The experience of drawing with discussion and memory, through moving image, therefore, generated a collective memory of an experience of tree [hide and seek]. The hums followed the previous approach - adopted whilst drawing with discussion 1  - to this collective memory by discussing the experience of drawing through moving image and consequently generating a list of words and phrases (marks). As before the hums drew a phenomenological text (drawing with discussion 2)  to articulate the collective experience of tree.
Having gathered all the experiences through various means of drawing: drawing with discussion, drawing with memory and drawing with discussion and memory, the next stage was to collate the research material. This commenced with the digital layering of the various generated drawings (drawing with layers) to assemble multi-sensory perceptual drawings of the experience of tree         .
Whilst drawing with layers it became apparent that the process differed from that used whilst drawing with discussion, drawing with memory and drawing with discussion and memory. The process involved responding to developments as they emerged on screen. Previously, when drawing with memory and charcoal, it was considered detrimental to respond to the emerging developments as the hums argued it had the potential to interrupt the phenomenological process of drawing the experience of tree. However, the collation of these experiences required the hums to select the phenomenological data considered to have the most potential to record the experience of tree. It was therefore considered that a differing process to that of the previous drawings (for example, drawing with memory ) was required to carry this out effectively. The hums were no longer attempting to phenomenologically record the experience of tree but to create a drawing that could collate the phenomenological experiences of tree recorded in the various drawings (for example, drawing with memory and discussion ). The hums considered that the phenomenological data was embedded in selected drawings. Those drawings were subsequently incorporated within the drawings with layers. Therefore, it was reasonable to assume that the phenomenological data was still present, in its many forms, in the layered drawings   . The hums needed to select, collate and review the research material. Therefore, in this instance, response to, and reflection on, the emerging discoveries was considered pertinent to the task at hand.
The final stage of the research was to critically reflect on the research material in order to discover if there is the potential to draw the taste of tree. The hums considered which senses were engaged in the various experiences of tree recorded whilst drawing with discussion 1 & 2, drawing with memory and drawing with discussion and memory.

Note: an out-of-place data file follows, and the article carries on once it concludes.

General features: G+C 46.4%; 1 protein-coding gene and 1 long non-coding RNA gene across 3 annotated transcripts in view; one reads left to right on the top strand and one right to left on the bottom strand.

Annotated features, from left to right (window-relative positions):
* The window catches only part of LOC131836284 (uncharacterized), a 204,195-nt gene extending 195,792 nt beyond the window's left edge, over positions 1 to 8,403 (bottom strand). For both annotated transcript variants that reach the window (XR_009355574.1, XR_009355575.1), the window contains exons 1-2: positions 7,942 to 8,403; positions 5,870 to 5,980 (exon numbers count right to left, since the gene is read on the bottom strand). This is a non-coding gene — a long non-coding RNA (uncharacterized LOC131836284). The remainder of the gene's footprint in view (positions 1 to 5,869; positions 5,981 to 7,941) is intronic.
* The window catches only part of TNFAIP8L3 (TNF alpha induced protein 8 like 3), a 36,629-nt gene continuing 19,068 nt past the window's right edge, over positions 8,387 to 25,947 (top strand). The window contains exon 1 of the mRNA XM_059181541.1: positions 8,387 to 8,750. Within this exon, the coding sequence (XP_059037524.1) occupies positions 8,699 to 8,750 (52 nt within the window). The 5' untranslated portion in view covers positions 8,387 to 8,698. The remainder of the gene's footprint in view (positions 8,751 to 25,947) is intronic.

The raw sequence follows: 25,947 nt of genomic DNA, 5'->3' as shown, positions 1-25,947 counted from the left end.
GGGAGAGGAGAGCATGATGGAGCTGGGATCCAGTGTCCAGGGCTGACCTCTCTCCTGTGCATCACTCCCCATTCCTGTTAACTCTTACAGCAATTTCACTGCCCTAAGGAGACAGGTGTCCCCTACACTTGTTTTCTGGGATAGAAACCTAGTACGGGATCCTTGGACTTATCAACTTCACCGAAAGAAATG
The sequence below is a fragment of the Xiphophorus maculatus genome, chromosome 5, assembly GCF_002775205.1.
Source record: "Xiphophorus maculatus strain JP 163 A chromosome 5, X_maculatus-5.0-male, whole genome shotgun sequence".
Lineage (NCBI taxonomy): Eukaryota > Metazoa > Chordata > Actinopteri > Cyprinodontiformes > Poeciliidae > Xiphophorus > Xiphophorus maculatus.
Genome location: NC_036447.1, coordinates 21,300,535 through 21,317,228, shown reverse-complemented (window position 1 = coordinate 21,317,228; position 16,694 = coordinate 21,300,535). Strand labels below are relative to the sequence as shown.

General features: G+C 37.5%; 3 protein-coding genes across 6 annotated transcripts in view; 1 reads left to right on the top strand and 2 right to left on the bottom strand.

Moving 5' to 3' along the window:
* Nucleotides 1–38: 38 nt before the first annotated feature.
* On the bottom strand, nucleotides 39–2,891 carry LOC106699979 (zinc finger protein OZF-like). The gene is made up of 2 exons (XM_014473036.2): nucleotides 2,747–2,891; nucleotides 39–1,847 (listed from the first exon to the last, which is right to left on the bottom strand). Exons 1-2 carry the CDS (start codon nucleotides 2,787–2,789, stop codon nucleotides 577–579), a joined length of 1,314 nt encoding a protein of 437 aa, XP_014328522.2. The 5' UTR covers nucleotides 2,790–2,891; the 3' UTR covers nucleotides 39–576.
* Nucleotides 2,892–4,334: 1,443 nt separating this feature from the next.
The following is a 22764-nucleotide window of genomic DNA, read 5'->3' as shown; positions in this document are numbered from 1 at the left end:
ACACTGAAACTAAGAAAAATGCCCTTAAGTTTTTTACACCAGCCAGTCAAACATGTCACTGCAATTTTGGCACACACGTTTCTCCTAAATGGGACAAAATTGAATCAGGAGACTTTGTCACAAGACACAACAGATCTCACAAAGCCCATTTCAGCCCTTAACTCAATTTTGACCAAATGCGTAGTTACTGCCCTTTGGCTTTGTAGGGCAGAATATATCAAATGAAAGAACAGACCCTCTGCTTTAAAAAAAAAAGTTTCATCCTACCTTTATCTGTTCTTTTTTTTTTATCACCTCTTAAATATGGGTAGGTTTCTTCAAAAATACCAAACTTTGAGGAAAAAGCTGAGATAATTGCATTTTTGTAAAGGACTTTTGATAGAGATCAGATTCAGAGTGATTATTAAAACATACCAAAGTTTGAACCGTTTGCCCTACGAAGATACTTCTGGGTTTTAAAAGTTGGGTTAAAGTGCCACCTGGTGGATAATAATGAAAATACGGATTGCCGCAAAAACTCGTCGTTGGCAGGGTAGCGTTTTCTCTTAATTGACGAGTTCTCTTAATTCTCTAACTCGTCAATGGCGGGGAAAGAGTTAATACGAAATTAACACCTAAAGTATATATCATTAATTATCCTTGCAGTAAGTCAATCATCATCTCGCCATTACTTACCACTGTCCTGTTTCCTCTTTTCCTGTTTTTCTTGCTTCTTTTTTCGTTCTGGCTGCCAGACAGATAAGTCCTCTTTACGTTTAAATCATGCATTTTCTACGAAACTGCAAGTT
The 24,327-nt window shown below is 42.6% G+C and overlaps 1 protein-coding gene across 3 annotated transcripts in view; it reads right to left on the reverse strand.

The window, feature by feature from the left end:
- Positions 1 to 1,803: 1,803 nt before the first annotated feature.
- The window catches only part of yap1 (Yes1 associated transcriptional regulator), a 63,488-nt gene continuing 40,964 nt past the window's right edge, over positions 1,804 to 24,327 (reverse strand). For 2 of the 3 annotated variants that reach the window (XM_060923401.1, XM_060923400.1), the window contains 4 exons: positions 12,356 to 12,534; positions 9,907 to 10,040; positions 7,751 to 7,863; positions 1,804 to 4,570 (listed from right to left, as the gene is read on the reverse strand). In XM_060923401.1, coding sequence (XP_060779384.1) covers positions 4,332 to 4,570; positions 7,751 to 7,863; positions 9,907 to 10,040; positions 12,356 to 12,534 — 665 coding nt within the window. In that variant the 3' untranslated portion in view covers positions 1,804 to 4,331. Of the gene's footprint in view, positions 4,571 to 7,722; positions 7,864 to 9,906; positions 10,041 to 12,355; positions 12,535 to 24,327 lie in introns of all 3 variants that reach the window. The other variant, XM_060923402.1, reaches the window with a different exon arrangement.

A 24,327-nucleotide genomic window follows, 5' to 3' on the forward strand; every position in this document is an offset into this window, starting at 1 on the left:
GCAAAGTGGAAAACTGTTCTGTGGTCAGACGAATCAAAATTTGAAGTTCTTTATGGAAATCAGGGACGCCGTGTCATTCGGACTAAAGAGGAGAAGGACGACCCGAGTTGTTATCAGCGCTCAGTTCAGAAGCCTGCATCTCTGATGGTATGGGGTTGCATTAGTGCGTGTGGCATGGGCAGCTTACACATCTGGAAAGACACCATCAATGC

The sense of sight (hollow, glimpse, peep etc.), sound (screaming, rasping, silence etc.), touch (scaly, dry, rough etc.) and smell (musty, damp) were considered to be present in the equivalent marks (text) created whilst drawing with discussion 1 . The sense of taste could be implied in the drawing with discussion through marks (text) such as dry, crunchy, biting, moist and squidgy. However, within drawing with discussion these marks related to the senses of sight, sound and touch rather than taste. To correlate them with the sense of taste would be an association of language to a given sense rather than phenomenological perceptions of taste experienced during drawing with discussion. Consequently, the sense of taste was not considered to be directly present in drawing with discussion 1.
Drawing with discussion was available as a printout and discussed whilst drawing with memory. As a consequence, it is arguable that the perceptions revealed whilst drawing with discussion served to initiate some of the recalled experiences of tree whilst drawing with memory. The hums deliberated that an equivalence of sight was present in the drawing with memory through the formal qualities of trunk, branch etc.  An equivalence of sound appeared in the marks that sought to emphasize the echo of footsteps . An equivalence of touch appeared in the textural and gestural marks . Smell didn’t appear to be directly present in the equivalence of marks; the associated smell came from the charcoal medium used to draw. As with smell, the charcoal dust created the sensation of taste, however, these were perceptions associated with the process of drawing rather than the phenomenological experience of tree. Consequently, the senses of smell and taste were not considered to be directly present in the drawing with memory.
The senses of sight, sound, touch and smell were all considered to be evident in the drawing with discussion and memory: sight through the recorded visual image , sound through the audio recording of the environment, touch through the close-up recording of texture  and smell through the recorded hums’ dialogue. The sense of taste was not thought to be directly present in the drawing either within the visual or audio recordings.
Drawing with discussion 2  was created from the collective experience of tree during drawing with discussion and memory, and was considered to include (in the equivalence of mark) the senses of sight (dapple, coruscate, contrast etc.), sound (crunched, listen, quietness etc.) and touch (fragments, webs, cavities). The hums reflected that the sense of smell could be implied in the imagery conjured up by the marks (text) associated with the senses of sight, sound and touch, as these were experienced alongside the sense of smell. However, the senses of smell and taste were not considered to be directly present in drawing with discussion 2.